deficits; and a risk of feeding deficits. (Tr. 1577).
2014, Plaintiff underwent surgical repair of his cleft lip.
See Tr. 672, 2554.
August 2014 physical therapy appointment, Ms. Redman assessed
balance/postural deficits, range of motion deficits, and
gross motor deficits. (Tr. 1766). She initiated a physical
therapy program to address the asymmetries and motor deficits
which impacted Plaintiff's development. Id.
September 2014, Ms. Redman found Plaintiff had continued
abnormal head positioning with lateral neck restriction. (Tr.
1810). She found Plaintiff's deficits warranted an
in-home physical therapy program. Id. Later that
month, Ms. Davis observed Plaintiff did not close his lips on
a spoon when feeding and demonstrated “significant
tongue thrusting”, losing most of his food. (Tr. 1822).
October 2014 MRI of Plaintiff's spine revealed
hemivertebra at T4 associated with scoliosis with no evidence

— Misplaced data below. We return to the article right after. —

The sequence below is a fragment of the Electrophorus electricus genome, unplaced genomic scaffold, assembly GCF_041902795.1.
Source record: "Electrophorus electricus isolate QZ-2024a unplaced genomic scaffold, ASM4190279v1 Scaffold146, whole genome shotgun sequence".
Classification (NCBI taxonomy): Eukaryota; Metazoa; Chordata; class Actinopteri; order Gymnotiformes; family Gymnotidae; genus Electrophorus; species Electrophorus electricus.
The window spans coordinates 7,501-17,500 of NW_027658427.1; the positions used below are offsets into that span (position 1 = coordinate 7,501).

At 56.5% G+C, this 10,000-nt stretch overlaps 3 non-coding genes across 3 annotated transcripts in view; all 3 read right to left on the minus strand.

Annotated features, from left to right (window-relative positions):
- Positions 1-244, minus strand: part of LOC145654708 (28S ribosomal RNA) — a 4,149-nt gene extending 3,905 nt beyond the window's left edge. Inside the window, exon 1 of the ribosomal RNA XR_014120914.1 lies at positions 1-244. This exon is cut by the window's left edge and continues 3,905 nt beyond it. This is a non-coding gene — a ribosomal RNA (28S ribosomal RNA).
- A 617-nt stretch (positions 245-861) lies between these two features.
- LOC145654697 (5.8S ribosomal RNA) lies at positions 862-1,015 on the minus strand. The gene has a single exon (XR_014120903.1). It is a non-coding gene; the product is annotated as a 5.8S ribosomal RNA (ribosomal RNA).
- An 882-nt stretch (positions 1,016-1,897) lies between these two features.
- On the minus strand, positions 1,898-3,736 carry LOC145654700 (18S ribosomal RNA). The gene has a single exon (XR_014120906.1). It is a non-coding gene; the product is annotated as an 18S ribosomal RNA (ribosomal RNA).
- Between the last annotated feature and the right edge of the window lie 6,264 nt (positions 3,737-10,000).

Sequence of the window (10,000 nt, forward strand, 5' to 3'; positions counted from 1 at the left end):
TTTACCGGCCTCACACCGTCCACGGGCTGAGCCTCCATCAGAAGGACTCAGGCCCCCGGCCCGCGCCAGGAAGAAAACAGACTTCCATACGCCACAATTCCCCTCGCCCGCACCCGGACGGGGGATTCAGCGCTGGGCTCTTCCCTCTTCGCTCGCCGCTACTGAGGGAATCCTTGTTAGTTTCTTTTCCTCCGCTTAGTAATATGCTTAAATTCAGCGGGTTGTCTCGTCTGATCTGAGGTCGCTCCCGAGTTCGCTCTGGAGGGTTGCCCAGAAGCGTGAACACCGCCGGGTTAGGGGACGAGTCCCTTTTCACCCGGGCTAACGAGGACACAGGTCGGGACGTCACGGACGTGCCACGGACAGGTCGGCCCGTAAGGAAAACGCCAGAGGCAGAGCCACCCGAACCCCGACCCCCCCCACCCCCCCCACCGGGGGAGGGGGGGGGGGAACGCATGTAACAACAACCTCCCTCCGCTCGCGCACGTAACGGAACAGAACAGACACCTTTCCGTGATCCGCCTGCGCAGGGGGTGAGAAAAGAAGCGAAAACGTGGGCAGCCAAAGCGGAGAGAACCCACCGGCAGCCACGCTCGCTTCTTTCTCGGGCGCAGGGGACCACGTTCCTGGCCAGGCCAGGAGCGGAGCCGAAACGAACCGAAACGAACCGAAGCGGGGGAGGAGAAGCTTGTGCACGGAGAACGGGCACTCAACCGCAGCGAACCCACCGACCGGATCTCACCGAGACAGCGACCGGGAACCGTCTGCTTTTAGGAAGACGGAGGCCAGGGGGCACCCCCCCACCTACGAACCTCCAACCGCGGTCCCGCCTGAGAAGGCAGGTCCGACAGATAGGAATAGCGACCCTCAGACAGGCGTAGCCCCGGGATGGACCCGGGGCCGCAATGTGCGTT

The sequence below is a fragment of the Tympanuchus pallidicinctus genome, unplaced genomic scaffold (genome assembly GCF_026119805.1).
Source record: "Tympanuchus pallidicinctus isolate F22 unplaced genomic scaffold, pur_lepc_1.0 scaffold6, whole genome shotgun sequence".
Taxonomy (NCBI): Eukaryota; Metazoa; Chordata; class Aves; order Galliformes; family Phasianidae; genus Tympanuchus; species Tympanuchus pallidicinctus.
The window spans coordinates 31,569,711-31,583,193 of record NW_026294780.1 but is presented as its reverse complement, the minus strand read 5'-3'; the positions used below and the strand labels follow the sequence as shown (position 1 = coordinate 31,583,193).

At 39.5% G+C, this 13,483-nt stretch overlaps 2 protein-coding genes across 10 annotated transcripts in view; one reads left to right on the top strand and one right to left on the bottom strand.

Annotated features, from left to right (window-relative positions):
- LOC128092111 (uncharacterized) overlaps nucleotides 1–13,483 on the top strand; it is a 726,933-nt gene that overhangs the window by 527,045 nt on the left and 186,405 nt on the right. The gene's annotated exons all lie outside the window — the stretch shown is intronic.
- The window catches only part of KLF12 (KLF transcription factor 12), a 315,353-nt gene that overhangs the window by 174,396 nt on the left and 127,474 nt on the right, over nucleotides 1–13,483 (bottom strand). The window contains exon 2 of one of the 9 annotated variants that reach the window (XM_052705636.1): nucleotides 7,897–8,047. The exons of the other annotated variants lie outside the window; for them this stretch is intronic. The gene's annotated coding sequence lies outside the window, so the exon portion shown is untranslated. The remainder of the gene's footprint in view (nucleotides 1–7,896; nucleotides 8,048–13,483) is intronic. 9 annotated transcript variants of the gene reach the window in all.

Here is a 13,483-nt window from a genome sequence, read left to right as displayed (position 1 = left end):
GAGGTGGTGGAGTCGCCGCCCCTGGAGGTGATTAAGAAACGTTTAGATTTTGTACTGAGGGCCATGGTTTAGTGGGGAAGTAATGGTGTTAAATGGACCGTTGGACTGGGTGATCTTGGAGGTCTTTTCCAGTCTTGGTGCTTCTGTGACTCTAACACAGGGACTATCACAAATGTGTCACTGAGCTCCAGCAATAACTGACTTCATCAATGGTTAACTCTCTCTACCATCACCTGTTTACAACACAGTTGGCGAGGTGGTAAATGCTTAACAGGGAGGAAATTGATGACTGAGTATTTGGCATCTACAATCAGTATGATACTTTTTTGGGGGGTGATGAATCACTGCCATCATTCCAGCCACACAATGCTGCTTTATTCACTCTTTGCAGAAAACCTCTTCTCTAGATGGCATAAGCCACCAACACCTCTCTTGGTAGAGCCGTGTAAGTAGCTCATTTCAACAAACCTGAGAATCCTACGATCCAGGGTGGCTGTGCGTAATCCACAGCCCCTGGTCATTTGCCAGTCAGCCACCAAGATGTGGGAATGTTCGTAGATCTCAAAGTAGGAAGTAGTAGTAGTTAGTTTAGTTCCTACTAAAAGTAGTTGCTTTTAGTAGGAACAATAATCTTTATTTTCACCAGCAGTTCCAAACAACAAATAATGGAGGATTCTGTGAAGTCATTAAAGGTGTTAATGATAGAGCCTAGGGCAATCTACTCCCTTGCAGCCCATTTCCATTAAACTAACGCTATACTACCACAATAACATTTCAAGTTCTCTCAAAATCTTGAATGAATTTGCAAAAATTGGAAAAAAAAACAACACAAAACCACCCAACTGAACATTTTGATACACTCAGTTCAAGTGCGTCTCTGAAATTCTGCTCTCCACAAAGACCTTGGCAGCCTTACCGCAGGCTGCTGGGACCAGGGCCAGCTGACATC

of canal narrowing or cord abnormality. (Tr. 1550). It also
showed a lipoma of the filum with attachment to the posterior
aspect of the canal in the scrum, a finding that “can
be seen in cord tethering”. Id.
appointment later in October 2014, Lisa M. Torres, M.D.,
observed Plaintiff had scoliosis (to the right) and a
developmental delay in sitting up. (Tr. 1849). Dr. Torres
diagnosed developmental coordination disorder. (Tr. 1850).
had a nine-month check-up in January 2015 with Emmanuel
Boakye, M.D. (Tr. 1876-83). Dr. Boakye concluded Plaintiff
was a “well” nine-month-old with delayed
development, status post cleft lip repair, and a
hemivertebrae at T4. (Tr. 1877). Plaintiff's parents
completed an Ages and Stages Questionnaire, which Dr. Boakye
reviewed and concluded the results fell within the
“clinical concern” range, indicating an elevated
risk of developmental delay. (Tr. 1883).
underwent a surgical repair of his cleft palate in May 2015.
(Tr. 1954, 2554).
had a fourteen-month check-up in June 2015 with Dr. Boakye.
(Tr. 2125-27). Dr. Boakye observed Plaintiff was unable to
speak one to two words, stand on his own, or follow simple
directions. (Tr. 2127). He concluded Plaintiff was a
“well” fourteen-month-old with weight loss due to
a recent cleft palate surgery. Id. Dr. Boakye